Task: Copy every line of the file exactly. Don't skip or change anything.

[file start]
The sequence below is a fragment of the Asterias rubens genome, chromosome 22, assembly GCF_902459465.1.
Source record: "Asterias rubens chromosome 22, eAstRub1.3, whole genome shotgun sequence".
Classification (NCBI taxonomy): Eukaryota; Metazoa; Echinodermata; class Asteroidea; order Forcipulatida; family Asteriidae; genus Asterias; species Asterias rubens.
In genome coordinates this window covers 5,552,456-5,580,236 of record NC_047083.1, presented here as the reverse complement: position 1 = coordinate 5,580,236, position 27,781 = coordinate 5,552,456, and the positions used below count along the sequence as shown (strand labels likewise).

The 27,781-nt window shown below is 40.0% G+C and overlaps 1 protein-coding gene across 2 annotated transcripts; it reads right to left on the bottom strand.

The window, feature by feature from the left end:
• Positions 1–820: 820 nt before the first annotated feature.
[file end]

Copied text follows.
The sequence below is a fragment of the Asterias rubens genome, chromosome 22, assembly GCF_902459465.1.
Source record: "Asterias rubens chromosome 22, eAstRub1.3, whole genome shotgun sequence".
Classification (NCBI taxonomy): Eukaryota; Metazoa; Echinodermata; class Asteroidea; order Forcipulatida; family Asteriidae; genus Asterias; species Asterias rubens.
In genome coordinates this window covers 5,552,456-5,580,236 of record NC_047083.1, presented here as the reverse complement: position 1 = coordinate 5,580,236, position 27,781 = coordinate 5,552,456, and the positions used below count along the sequence as shown (strand labels likewise).

The 27,781-nt window shown below is 40.0% G+C and overlaps 1 protein-coding gene across 2 annotated transcripts; it reads right to left on the bottom strand.

The window, feature by feature from the left end:
• Positions 1–820: 820 nt before the first annotated feature.